By Prince Osuagwu, Hi-Tech Editor
Emerging technologies, such as the Internet of Things IoT, Cloud Technology, and Smart Phones are having a great impact on our daily lives. They are equally offering new vulnerabilities for cybercriminals to exploit.
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At the end of 2018, the number of devices connected to the internet worldwide, reached 22 billion. In September 2019, an internationally coordinated law enforcement operations spanning the United States, United Kingdom, Nigeria, Kenya, Ghana, France, Italy, Japan, Turkey, and Malaysia resulted in 281 global arrests of cybercriminals of which 167 were Nigerians. Approximately 3.7 million USD was seized, and the disruption of approximately 118 million USD in fraudulent wire transfers was achieved.
This year, millions of devices will be connected to the internet in Nigeria. According to the Nigerian Communications Commission, NCC, as of October 2019, the total number of active telephone subscribers in Nigeria was approximately 180 million while the number of active internet subscribers approximated 123.5 million.
However, irrespective of how impressive these figures appear, the down side to it is that every device connected to the internet presents a new target for attackers and each new social media post creates new risks for social engineering.
It means that even this year, cybersecurity will continue to gain traction globally and should be at the top of the mind of the Nigerians, top executives of organisations and government.
Latest research from Strategy Analytics, predicts that 38.6 billion devices will be connected by 2025, and 50 billion by 2030.
These projections are expected to change the cybersecurity threat landscape. Moreover, being the beginning of a new decade, countries of the world, particularly the emerging economies like Nigeria could face a combination of old and new cyber threats this year.
Already, a not for profit group of professionals in the field of Information Security in Nigeria and diaspora, Cyber Security Experts Association of Nigeria, CSEAN has warned that Nigeria should expect an increase in targeted cyberattacks that will affect individuals, Internet Service Providers, ISPs, Government Ministries, Department and Agencies, MDAs, Telecommunication companies and banks.
The attacks the Nigerian business community should watch out for, according to the group include; Business Email Compromise, BEC, Social Engineering attacks like Phishing Campaign, Ransomware, Supply chain attacks, Insider threats, and attack on free public Wi-fi.
It warned that attacks such as wire fraud vis-à-vis BEC, identity theft, romance scams, fraudulent-check scams, gold-buying scams, advance-fee scams, and credit card scams, will originate from Nigeria cybercrime gangs with their international collaborators in 2020.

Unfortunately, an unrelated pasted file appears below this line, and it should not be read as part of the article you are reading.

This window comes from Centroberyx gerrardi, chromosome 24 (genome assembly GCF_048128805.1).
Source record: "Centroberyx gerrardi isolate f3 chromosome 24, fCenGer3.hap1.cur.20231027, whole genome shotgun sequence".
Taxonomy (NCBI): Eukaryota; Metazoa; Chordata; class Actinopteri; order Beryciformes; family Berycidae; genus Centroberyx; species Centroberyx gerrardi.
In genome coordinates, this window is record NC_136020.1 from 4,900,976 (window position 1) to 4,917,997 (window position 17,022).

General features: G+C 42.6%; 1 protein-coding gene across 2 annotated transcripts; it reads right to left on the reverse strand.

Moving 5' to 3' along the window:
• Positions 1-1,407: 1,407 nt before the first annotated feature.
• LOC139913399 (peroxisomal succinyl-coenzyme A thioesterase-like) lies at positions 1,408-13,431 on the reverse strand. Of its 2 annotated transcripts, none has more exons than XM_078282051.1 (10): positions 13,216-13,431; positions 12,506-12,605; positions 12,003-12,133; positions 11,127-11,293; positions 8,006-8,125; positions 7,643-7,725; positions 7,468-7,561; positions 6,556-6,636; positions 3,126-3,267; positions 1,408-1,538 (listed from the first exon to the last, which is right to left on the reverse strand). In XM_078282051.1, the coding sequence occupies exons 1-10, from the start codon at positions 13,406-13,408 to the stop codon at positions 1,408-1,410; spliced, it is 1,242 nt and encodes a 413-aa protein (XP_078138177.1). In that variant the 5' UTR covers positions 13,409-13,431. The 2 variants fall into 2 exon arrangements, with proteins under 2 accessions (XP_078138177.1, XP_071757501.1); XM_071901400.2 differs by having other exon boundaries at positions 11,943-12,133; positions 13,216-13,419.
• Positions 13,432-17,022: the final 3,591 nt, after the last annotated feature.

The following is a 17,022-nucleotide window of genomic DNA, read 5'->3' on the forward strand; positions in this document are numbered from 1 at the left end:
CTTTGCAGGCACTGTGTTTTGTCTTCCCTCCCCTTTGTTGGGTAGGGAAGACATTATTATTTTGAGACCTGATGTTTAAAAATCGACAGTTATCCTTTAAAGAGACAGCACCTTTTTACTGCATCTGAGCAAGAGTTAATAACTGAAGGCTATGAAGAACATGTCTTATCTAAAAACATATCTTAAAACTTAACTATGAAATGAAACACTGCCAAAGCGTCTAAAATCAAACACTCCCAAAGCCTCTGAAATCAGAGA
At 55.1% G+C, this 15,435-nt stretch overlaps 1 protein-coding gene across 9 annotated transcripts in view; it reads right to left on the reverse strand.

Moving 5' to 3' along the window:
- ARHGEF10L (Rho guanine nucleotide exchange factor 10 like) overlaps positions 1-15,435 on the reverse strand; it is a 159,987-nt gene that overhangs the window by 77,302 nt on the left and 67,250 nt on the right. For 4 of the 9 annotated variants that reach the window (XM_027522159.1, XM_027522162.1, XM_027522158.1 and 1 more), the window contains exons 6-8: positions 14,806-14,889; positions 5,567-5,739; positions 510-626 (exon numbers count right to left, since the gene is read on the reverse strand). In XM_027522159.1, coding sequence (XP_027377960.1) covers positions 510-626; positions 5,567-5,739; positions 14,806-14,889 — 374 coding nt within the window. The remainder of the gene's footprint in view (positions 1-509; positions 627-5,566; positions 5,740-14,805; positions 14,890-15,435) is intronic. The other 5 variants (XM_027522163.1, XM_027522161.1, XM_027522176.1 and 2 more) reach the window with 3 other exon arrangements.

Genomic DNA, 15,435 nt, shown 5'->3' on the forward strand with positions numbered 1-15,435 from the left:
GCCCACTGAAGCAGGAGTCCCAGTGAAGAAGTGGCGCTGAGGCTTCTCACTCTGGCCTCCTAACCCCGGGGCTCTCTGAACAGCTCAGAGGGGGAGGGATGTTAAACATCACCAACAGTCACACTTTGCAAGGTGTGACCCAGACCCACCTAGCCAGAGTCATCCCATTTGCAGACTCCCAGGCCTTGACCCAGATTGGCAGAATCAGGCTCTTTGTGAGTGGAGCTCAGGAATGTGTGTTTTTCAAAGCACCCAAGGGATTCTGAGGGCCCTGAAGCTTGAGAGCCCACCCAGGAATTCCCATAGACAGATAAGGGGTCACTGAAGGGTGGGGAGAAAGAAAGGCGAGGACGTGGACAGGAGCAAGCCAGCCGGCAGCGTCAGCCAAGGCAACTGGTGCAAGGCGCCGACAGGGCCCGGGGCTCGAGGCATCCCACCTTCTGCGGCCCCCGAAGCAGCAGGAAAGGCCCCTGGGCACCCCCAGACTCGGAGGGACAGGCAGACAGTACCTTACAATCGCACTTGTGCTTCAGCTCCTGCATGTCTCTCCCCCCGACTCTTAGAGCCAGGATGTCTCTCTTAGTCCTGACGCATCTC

President of the group, Mr Remi Afon said: “ As we are receiving various cybersecurity predictions across the world, CSEAN is taking a deep dive into threats Nigeria is expected to face, taking into consideration recent trends and inputs from industry experts.
“Top on the list of cybersecurity threats to watch out for in 2020 is the Phishing Campaigns, the Business Email Compromise, BEC and other targeted email attacks. While phishing has been around for a long time, it continues to be a very successful method of attack for hackers. “According to the latest Anti Phishing Working Group (APWG) report, the number of phishing attacks rose in the third quarter of 2019 to a high level not seen since late 2016. Also, BEC attacks are growing in prevalence and creativity and will continue to top cyberattacks originating from Nigeria for years to come. Nigerian cyber criminals in partnership with their international cohorts now use spoofed email addresses and virtual private networks to anonymise their activities and infiltrate servers and email systems of various companies to identify large financial transactions.
“The hackers then communicate with company employees and business parties via email by impersonating other companies or clients and lure them into transferring large amounts of money to their bank accounts” he added.
He said Ransomware will continue to be on the rise in 2020, because there’s no regulation mandating cyberattack disclosure by organisations in Nigeria. He complained that such non disclosures made it difficult to obtain records of ransomware attacks last year in Nigeria. Recall that in October 2019, the city of Johannesburg municipality in South Africa suffered a ransomware attack, with hackers demanding a ransom of four Bitcoins, which equals about R500,000 or $37,000. At about the same time, Distributed Denial of Service (DDoS) attacks were launched against several large South African banks. The hacker’s objective was the same, Bitcoin ransom demand from the victims.
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CSEAN says organisations, especially banks in Nigeria should be prepared for a major ransomware attack in 2020 in the league of WannaCry and Petya of 2017.
Comments expressed here do not reflect the opinions of Vanguard newspapers or any employee thereof.